Innovation in veterinary medicine continues to expand by leaps and bounds. Indeed, recent years have seen emerging trends in animal health and medical advancement, including changes in technology.
Some of the tools becoming increasingly common in veterinary practices include capnograph, electrosurgical units, and ultrasound. While these technologies can transform the way practitioners care for patients, much consideration should be paid when incorporating these tools into a clinic.
Among the most informative values currently available in monitor technology is end-tidal CO2 (EtCO2) and inspiratory CO2 (insp. CO2).
Indeed, EtCO2 (i.e. the amount of carbon dioxide in exhaled air) tells us so much about the ventilation and depth of anesthesia. Levels higher than physiologically normal (35-45 mmHg) may indicate your patient is hypoventilating and moving towards apnea (deep anesthesia), which could be a reason to slightly decrease the amount of inhaled anesthesia. These high levels may also be the result of your patient rebreathing exhaled CO2, suggesting the rebreathing bag is the wrong size or the fresh gas flow is too low.
Meanwhile, decreased EtCO2 level may be present in cases of too much ventilation or hyperventilation. This could be because the anesthesia level is not quite high enough and there is a pain reflex. If you see decreased EtCO2 levels, check the waveform to see if there is a leak in the circuit or around the endotracheal tube (ETT). Decreased EtCO2 can also be an indicator of poor perfusion and decreased blood pressure. Zero CO2 could be present in complete apnea, cardiac arrest, or disconnection of the circuit.
Increased inspiratory CO2 levels gives an indication of rebreathing. These levels should be zero or close to it; raised levels may be an indication the soda lime crystals are exhausted, the bag size is not appropriate, or fresh gas flow is not adequate.
When working with capnography in patient monitoring, there are several ‘dos’ and ‘don’ts’ to keep in mind.
- Calibrate your CO2 monitor prior to every procedure.
- Change your sample lines frequently (side stream) or change your airway adaptors with contamination (mainstream).
- Take readings while your patient is in a ‘light’ state of anesthesia for a reference value.
- Observe your waveforms showing good expiratory spike, plateau, and inspiratory drop without breaks in waveform (leaks or spontaneous respiration).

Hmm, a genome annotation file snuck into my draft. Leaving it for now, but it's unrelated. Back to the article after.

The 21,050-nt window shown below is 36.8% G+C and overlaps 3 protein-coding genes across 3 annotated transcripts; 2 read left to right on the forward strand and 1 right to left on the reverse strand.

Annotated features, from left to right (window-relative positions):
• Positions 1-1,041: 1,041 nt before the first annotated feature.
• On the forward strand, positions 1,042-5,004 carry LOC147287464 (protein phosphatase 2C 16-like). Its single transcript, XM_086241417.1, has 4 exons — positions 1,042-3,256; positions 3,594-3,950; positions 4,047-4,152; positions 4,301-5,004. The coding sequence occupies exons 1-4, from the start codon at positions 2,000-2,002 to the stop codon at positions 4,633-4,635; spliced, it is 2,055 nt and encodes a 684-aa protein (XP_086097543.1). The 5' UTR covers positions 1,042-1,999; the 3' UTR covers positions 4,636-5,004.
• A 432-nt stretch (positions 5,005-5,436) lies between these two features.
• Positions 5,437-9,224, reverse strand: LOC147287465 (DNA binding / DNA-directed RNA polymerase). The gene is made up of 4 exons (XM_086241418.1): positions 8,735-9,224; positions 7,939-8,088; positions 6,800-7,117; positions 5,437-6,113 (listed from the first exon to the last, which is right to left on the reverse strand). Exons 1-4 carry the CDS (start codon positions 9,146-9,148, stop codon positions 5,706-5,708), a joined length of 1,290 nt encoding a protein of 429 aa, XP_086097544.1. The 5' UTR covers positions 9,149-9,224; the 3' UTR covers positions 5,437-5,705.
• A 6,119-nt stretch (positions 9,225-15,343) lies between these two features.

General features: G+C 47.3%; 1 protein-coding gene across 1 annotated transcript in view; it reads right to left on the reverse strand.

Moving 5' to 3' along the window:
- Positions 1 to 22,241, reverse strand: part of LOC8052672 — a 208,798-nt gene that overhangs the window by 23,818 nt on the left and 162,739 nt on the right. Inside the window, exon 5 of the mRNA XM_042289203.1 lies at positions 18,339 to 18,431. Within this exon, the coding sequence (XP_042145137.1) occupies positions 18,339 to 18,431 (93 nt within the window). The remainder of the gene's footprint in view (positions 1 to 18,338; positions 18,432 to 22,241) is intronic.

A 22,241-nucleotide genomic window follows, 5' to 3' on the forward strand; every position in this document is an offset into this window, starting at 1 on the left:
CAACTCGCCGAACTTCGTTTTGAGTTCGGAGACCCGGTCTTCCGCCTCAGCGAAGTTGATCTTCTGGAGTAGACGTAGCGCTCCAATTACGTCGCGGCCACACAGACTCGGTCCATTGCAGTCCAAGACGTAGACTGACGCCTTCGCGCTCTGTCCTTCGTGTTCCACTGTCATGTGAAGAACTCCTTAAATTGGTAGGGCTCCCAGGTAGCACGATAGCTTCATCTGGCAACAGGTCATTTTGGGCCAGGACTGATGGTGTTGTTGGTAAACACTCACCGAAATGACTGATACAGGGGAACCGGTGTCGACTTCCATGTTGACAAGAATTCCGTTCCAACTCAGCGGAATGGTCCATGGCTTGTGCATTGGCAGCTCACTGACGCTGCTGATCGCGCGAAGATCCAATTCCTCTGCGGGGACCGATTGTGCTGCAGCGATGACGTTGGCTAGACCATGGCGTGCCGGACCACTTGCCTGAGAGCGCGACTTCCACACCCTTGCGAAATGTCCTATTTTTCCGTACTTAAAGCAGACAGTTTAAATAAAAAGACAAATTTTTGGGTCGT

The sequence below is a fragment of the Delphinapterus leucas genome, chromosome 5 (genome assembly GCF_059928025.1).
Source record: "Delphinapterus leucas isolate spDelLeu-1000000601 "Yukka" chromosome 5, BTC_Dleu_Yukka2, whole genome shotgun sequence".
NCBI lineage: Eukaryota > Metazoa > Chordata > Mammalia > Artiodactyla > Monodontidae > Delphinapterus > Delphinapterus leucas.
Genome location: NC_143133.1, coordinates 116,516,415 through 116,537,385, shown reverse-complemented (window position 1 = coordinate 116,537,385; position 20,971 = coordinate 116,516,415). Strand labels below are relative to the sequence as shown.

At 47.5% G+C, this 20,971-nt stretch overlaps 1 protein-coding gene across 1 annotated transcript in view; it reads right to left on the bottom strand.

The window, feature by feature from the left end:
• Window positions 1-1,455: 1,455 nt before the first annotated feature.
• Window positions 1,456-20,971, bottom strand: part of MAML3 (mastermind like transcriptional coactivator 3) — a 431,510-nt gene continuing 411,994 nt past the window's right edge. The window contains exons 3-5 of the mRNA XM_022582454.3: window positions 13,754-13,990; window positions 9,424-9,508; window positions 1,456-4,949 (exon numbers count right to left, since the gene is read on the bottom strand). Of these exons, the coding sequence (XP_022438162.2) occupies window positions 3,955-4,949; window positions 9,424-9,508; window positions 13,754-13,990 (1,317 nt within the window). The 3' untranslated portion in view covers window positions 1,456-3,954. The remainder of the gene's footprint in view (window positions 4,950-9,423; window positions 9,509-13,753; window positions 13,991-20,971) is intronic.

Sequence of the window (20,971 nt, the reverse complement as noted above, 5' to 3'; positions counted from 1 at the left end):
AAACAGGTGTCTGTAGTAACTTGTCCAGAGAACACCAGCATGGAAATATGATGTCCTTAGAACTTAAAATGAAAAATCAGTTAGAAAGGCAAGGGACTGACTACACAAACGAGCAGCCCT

- Do not rely on CO2 levels only—all vital signs together form a proper picture of anesthesia level.
- Do not use cracked or broken airway adaptors or sample lines.
- Do not use CO2 monitoring if it does not pass zero calibration.
- Do not forget to review your CO2 waveform to confirm accurate readings.
Capnography is one of the best vital sign indicators during anesthesia. End-tidal CO2 monitoring provides rapid and accurate ventilation status. If you opt to add this technology to your practice, do not be afraid to ask questions and seek the help of experts in the field.
Electrosurgical units (ESUs) use a high-frequency electrical current to cut tissue and control bleeding through coagulation. This technology has many advantages, and it is becoming increasingly popular in veterinary clinics. ESUs offer simultaneous cut and coagulation and are easy to use. Further, when operated properly, tissue is damaged considerably less as compared to a scalpel, with the added ability to stem bleeding safely. Some studies show post-operative pain can be decreased as well.
When using ESUs, there are several ‘dos’ and ‘don’ts’ to remember.
- Always use the lowest possible setting to achieve the desired surgical effect. Chances of arcing are increased when using higher than necessary voltages. Further, the skin/dispersive pad interface may be compromised if you continue to need a higher setting.
- Clean the electrode tip often. Electrical impedance can increase from eschar build-up on the tip, which can lead to arcing, sparking or ignition, and flaming of the eschar. Additionally, use a sponge rather than a common scratch pad to wipe away eschar. Scratch pads can damage grooves into the electrode tip, increasing the build up of eschar.
- Do not use if flammable agents are present or in the presence of oxygen-enriched environments. Flammable substances (e.g. alcohol, skin degreasers) that can be ignited by sparks should be avoided. If alcohol-based skin preps must be used, do not allow them to pool near the dispersive pad; before activating the ESU ensure all prep solutions are thoroughly dried and fumes have dissipated.
- On active electrode tips, do not use rubber catheters or other materials, such as a sheath.
- When using metal instruments, do not wrap cables around them. The current running through them can pass into the metal instrument, causing burns.
- When attaching cables to drapes, do not use sharp towel clips or metal instruments. Metal clips can provide an unwanted point of contact with the patient’s skin. Overlapping electrical wire around a metal clip creates an electrical transformer, which may ignite drapes.
- Individuals with wet hands or wet gloves should never operate an ESU. Additionally, all team members must have intact gloves, as electrical current can pass through sterile gloves with holes.
- Never stand on a wet surface when operating an ESU. The foot